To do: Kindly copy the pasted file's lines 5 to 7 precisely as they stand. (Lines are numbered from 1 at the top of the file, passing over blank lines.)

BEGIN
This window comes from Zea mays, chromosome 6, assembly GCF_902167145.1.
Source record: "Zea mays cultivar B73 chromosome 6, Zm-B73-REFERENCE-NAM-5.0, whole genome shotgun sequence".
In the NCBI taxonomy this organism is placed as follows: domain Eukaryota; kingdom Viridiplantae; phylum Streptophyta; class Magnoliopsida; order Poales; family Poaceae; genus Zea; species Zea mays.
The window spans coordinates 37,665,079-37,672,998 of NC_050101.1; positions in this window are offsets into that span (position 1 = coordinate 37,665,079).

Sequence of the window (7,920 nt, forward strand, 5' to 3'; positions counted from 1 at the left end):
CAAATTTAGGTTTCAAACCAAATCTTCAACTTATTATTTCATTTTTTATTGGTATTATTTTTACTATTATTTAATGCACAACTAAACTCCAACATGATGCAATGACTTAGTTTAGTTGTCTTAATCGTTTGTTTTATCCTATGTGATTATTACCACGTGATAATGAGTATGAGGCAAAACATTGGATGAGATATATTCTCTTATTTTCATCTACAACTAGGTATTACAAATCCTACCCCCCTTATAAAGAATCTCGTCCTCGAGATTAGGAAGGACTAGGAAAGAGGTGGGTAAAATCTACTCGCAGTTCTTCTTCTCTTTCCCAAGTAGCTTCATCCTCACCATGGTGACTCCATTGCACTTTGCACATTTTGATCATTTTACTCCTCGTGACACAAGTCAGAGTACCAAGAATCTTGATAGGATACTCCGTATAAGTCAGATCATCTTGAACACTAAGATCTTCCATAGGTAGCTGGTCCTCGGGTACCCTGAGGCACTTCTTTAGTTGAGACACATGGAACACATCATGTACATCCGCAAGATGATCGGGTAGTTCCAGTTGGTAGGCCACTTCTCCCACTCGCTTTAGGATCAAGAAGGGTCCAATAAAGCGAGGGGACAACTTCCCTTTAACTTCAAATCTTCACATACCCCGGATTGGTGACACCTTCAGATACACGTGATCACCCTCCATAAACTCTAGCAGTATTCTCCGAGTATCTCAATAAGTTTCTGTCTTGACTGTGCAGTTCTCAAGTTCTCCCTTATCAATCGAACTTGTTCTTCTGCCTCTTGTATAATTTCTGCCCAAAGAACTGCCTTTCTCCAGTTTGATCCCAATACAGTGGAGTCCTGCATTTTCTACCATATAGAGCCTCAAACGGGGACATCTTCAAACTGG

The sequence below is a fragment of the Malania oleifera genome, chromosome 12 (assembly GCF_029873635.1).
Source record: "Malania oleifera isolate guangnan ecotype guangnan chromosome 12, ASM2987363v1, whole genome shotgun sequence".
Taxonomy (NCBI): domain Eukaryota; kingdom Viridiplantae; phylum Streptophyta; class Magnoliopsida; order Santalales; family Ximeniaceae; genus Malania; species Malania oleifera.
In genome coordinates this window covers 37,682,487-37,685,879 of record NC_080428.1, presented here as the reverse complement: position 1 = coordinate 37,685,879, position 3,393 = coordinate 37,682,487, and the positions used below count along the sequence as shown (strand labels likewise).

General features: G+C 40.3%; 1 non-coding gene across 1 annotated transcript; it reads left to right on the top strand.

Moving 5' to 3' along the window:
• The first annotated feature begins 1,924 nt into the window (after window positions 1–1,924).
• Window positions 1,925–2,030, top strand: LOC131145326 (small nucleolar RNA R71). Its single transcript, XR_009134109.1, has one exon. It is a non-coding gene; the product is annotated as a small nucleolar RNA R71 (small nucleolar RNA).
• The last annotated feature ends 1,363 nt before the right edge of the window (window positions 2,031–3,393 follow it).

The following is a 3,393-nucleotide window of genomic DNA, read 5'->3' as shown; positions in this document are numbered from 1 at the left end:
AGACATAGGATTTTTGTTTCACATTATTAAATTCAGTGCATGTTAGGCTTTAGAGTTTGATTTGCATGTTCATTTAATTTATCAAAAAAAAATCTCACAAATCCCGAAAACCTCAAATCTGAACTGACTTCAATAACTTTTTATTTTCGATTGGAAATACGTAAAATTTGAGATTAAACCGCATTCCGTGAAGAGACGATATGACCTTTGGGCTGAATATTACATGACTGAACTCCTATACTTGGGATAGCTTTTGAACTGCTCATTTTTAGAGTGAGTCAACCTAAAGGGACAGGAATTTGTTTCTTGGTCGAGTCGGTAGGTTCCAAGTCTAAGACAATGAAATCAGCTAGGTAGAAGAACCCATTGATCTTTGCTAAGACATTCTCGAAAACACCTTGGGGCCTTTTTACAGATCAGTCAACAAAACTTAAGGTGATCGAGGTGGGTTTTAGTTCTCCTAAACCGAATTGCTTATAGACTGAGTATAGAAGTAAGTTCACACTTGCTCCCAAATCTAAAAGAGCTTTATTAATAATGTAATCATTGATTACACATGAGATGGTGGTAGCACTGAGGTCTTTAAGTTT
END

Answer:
Sequence of the window (7,920 nt, forward strand, 5' to 3'; positions counted from 1 at the left end):
CAAATTTAGGTTTCAAACCAAATCTTCAACTTATTATTTCATTTTTTATTGGTATTATTTTTACTATTATTTAATGCACAACTAAACTCCAACATGATGCAATGACTTAGTTTAGTTGTCTTAATCGTTTGTTTTATCCTATGTGATTATTACCACGTGATAATGAGTATGAGGCAAAACATTGGATGAGATATATTCTCTTATTTTCATCTACAACTAGGTATTACAAATCCTACCCCCCTTATAAAGAATCTCGTCCTCGAGATTAGGAAGGACTAGGAAAGAGGTGGGTAAAATCTACTCGCAGTTCTTCTTCTCTTTCCCAAGTAGCTTCATCCTCACCATGGTGACTCCATTGCACTTTGCACATTTTGATCATTTTACTCCTCGTGACACAAGTCAGAGTACCAAGAATCTTGATAGGATACTCCGTATAAGTCAGATCATCTTGAACACTAAGATCTTCCATAGGTAGCTGGTCCTCGGGTACCCTGAGGCACTTCTTTAGTTGAGACACATGGAACACATCATGTACATCCGCAAGATGATCGGGTAGTTCCAGTTGGTAGGCCACTTCTCCCACTCGCTTTAGGATCAAGAAGGGTCCAATAAAGCGAGGGGACAACTTCCCTTTAACTTCAAATCTTCACATACCCCGGATTGGTGACACCTTCAGATACACGTGATCACCCTCCATAAACTCTAGCAGTATTCTCCGAGTATCTCAATAAGTTTCTGTCTTGACTGTGCAGTTCTCAAGTTCTCCCTTATCAATCGAACTTGTTCTTCTGCCTCTTGTATAATTTCTGCCCAAAGAACTGCCTTTCTCCAGTTTGATCCCAATACAGTGGAGTCCTGCATTTTCTACCATATAGAGCCTCAAACGGGGACATCTTCAAACTGG

The sequence below is a fragment of the Malania oleifera genome, chromosome 12 (assembly GCF_029873635.1).